According to the Bible, a good king should be a king in the tradition of David, namely a shepherd. A shepherd does some pretty unbelievable things, that a “normal” king might not think of, namely to bind up the injured, to strengthen the weak and to destroy the fat and the strong. These are not my words, but the words of Ezekiel. They are similar to “sending the rich empty away” in the Magnificat. Rather uncharacteristic for kings, as they tend to need the strong and wealthy as a basis of power. But our Lord does not need these corrupting influences in order to have power and glory.

Another thing not characteristic for human kings at all, is that Christ adopts everyone as his children. That means he also has to share his inheritance with countless people. You would think it would fragment and squander his kingdom. But His kingdom is not held together by possessions, but by love. Love only increases when it is shared. This is a secret that the profane world can never fully grasp. “Down here” we are still working on the basis of artificial shortages and competition.

But the difference is even more dramatic when we consider how we were adopted as children of God. At one time all people were meant to be created children and heirs of God, but humanity failed to live up to it. Christ was the uncreated Son of God, and when He was born He became “the second Adam.” Through Him we were able to make a new start. So you see, the adoption is really a restoration. Compare it to the parable of the prodigal son, where the son is restored into the family.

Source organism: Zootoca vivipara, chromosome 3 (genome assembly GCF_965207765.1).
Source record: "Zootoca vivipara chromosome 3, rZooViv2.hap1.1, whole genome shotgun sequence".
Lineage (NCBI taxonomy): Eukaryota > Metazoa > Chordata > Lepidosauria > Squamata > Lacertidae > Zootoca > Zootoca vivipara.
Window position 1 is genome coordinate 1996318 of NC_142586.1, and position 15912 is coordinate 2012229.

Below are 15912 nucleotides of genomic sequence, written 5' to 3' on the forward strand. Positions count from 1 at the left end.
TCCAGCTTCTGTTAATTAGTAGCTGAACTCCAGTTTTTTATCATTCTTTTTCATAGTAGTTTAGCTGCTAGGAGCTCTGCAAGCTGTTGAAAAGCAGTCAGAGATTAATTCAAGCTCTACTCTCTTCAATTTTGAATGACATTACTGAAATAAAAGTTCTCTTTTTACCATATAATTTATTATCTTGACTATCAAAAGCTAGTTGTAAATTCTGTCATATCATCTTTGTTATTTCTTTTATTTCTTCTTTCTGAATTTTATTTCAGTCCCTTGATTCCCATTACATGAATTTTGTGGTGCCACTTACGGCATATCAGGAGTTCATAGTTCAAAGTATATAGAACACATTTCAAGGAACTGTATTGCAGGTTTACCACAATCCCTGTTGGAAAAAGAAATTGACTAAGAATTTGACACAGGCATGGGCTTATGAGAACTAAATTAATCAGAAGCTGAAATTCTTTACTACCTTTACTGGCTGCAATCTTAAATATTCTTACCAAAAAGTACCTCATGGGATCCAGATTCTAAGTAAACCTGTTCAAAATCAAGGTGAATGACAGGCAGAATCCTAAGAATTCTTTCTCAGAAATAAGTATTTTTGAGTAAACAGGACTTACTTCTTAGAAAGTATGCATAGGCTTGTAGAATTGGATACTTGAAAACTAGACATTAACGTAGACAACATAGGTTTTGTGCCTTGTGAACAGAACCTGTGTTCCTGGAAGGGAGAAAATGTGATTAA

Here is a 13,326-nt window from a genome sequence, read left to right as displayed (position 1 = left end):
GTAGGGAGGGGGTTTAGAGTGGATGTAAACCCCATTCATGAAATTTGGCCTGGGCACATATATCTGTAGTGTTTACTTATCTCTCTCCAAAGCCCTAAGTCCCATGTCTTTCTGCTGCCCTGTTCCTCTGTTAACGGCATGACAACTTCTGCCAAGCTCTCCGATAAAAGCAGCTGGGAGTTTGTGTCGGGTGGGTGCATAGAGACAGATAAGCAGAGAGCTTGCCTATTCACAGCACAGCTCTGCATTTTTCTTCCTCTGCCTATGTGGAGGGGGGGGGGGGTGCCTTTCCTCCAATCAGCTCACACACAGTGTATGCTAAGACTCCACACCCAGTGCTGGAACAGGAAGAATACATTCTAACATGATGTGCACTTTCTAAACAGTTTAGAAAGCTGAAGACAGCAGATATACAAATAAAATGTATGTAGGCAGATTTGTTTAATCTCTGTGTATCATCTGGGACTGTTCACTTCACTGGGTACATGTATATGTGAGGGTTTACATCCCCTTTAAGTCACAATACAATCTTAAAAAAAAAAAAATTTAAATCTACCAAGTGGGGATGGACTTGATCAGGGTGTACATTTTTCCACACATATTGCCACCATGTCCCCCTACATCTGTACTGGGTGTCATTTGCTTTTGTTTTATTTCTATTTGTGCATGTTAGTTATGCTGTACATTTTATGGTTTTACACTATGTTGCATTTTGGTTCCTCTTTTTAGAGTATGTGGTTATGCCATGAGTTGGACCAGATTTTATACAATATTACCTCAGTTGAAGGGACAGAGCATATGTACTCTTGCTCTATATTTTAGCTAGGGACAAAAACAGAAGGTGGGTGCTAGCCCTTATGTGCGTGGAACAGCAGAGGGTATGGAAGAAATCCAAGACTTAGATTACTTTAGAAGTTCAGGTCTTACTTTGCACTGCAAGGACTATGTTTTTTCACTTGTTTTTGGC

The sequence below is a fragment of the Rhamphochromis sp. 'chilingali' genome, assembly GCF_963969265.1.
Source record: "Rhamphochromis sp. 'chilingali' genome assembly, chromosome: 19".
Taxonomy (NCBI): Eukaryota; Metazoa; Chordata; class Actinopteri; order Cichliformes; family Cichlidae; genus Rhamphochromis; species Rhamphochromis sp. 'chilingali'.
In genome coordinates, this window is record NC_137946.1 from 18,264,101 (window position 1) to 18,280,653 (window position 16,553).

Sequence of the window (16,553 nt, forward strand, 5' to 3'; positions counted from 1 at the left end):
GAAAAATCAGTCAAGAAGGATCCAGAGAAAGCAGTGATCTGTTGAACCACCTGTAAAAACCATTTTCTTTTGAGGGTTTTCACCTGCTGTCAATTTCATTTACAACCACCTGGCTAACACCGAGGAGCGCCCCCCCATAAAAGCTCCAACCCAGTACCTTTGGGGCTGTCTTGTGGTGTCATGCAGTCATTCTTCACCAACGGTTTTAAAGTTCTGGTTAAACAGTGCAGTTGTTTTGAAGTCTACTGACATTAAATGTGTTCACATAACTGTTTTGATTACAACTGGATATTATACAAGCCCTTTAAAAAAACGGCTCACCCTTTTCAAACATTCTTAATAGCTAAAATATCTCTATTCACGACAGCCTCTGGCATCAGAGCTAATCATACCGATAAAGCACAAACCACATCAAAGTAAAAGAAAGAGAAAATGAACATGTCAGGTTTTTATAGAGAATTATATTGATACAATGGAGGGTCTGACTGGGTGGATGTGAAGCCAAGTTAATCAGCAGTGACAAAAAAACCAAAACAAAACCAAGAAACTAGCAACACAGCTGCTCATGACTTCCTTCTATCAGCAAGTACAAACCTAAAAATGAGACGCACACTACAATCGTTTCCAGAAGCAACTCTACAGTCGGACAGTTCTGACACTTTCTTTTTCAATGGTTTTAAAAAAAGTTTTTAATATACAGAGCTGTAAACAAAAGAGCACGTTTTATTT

Like the father in the parable, God gave us his inheritance ahead of time. In reality it happens twice. First we received this world to look after, which we don’t manage to do terribly well, and in the end we will also receive the kingdom of God. Normally an inheritance is only distributed at someone’s death. But if the Triune God wants us to be spiritually rich, He will have to bestow these riches on us during his life, as He lives forever, and otherwise we would never receive any inheritance.

The true extent of our destination and the nature of the inheritance is beyond our imagination. The book of Revelation clearly states (3:21), “He who overcomes, I will grant to him to sit down with Me on My throne, as I also overcame and sat down with My Father on His throne.” You may wonder, is it not pretentious to think we can sit on the throne of God, with Christ? Actually, no, it isn’t. What is pretentious is wishing to sit there instead of God, or apart from Christ. It is pretentious to think we are all-powerful when we can change DNA or control the media. And it is pretentious to say we are divine when we do not listen to the prophets and to the Messiah. But to get there with Christ, after being victorious with Christ, is actually our high calling.